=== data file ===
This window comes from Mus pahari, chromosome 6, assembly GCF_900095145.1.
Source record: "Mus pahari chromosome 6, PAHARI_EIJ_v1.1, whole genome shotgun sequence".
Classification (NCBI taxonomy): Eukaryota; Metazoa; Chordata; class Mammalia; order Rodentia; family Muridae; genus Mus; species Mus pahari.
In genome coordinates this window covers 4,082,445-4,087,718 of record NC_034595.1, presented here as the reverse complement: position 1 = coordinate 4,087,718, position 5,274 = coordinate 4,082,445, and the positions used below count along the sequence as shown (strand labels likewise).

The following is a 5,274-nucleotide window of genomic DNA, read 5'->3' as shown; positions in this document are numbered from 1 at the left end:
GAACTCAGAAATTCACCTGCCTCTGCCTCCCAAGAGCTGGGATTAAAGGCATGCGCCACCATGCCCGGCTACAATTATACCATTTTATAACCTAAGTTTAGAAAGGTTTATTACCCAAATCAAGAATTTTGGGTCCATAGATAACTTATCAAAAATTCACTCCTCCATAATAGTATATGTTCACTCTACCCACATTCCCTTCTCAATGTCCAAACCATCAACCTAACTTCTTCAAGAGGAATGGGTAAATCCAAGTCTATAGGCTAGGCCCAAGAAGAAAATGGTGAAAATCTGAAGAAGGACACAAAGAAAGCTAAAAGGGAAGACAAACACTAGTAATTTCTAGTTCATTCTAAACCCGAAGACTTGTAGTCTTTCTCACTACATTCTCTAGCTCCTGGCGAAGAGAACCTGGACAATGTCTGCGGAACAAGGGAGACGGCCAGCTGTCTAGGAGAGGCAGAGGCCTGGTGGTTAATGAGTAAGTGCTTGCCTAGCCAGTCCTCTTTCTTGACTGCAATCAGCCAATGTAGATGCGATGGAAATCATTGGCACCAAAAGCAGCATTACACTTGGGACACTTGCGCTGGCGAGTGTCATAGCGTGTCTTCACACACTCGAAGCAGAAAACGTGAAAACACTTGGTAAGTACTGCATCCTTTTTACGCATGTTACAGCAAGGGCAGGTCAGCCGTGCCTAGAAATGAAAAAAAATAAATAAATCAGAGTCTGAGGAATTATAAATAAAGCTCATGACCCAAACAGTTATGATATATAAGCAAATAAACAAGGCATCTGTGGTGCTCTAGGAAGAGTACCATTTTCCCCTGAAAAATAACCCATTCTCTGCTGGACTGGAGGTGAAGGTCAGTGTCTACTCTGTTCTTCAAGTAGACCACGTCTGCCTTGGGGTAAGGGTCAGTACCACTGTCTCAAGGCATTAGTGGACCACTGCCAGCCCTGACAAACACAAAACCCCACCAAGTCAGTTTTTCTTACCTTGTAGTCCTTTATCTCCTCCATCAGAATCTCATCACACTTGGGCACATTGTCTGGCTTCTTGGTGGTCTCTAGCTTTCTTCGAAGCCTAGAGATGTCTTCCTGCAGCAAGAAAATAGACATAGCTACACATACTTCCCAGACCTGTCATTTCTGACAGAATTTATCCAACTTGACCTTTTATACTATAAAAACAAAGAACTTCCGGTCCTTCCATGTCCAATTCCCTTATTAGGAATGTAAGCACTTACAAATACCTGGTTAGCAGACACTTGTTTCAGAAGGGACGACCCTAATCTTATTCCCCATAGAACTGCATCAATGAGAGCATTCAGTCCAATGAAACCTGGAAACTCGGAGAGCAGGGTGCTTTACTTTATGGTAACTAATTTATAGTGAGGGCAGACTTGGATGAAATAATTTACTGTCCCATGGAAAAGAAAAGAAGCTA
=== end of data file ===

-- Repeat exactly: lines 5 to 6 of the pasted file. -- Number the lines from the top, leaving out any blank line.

The following is a 5,274-nucleotide window of genomic DNA, read 5'->3' as shown; positions in this document are numbered from 1 at the left end:
GAACTCAGAAATTCACCTGCCTCTGCCTCCCAAGAGCTGGGATTAAAGGCATGCGCCACCATGCCCGGCTACAATTATACCATTTTATAACCTAAGTTTAGAAAGGTTTATTACCCAAATCAAGAATTTTGGGTCCATAGATAACTTATCAAAAATTCACTCCTCCATAATAGTATATGTTCACTCTACCCACATTCCCTTCTCAATGTCCAAACCATCAACCTAACTTCTTCAAGAGGAATGGGTAAATCCAAGTCTATAGGCTAGGCCCAAGAAGAAAATGGTGAAAATCTGAAGAAGGACACAAAGAAAGCTAAAAGGGAAGACAAACACTAGTAATTTCTAGTTCATTCTAAACCCGAAGACTTGTAGTCTTTCTCACTACATTCTCTAGCTCCTGGCGAAGAGAACCTGGACAATGTCTGCGGAACAAGGGAGACGGCCAGCTGTCTAGGAGAGGCAGAGGCCTGGTGGTTAATGAGTAAGTGCTTGCCTAGCCAGTCCTCTTTCTTGACTGCAATCAGCCAATGTAGATGCGATGGAAATCATTGGCACCAAAAGCAGCATTACACTTGGGACACTTGCGCTGGCGAGTGTCATAGCGTGTCTTCACACACTCGAAGCAGAAAACGTGAAAACACTTGGTAAGTACTGCATCCTTTTTACGCATGTTACAGCAAGGGCAGGTCAGCCGTGCCTAGAAATGAAAAAAAATAAATAAATCAGAGTCTGAGGAATTATAAATAAAGCTCATGACCCAAACAGTTATGATATATAAGCAAATAAACAAGGCATCTGTGGTGCTCTAGGAAGAGTACCATTTTCCCCTGAAAAATAACCCATTCTCTGCTGGACTGGAGGTGAAGGTCAGTGTCTACTCTGTTCTTCAAGTAGACCACGTCTGCCTTGGGGTAAGGGTCAGTACCACTGTCTCAAGGCATTAGTGGACCACTGCCAGCCCTGACAAACACAAAACCCCACCAAGTCAGTTTTTCTTACCTTGTAGTCCTTTATCTCCTCCATCAGAATCTCATCACACTTGGGCACATTGTCTGGCTTCTTGGTGGTCTCTAGCTTTCTTCGAAGCCTAGAGATGTCTTCCTGCAGCAAGAAAATAGACATAGCTACACATACTTCCCAGACCTGTCATTTCTGACAGAATTTATCCAACTTGACCTTTTATACTATAAAAACAAAGAACTTCCGGTCCTTCCATGTCCAATTCCCTTATTAGGAATGTAAGCACTTACAAATACCTGGTTAGCAGACACTTGTTTCAGAAGGGACGACCCTAATCTTATTCCCCATAGAACTGCATCAATGAGAGCATTCAGTCCAATGAAACCTGGAAACTCGGAGAGCAGGGTGCTTTACTTTATGGTAACTAATTTATAGTGAGGGCAGACTTGGATGAAATAATTTACTGTCCCATGGAAAAGAAAAGAAGCTA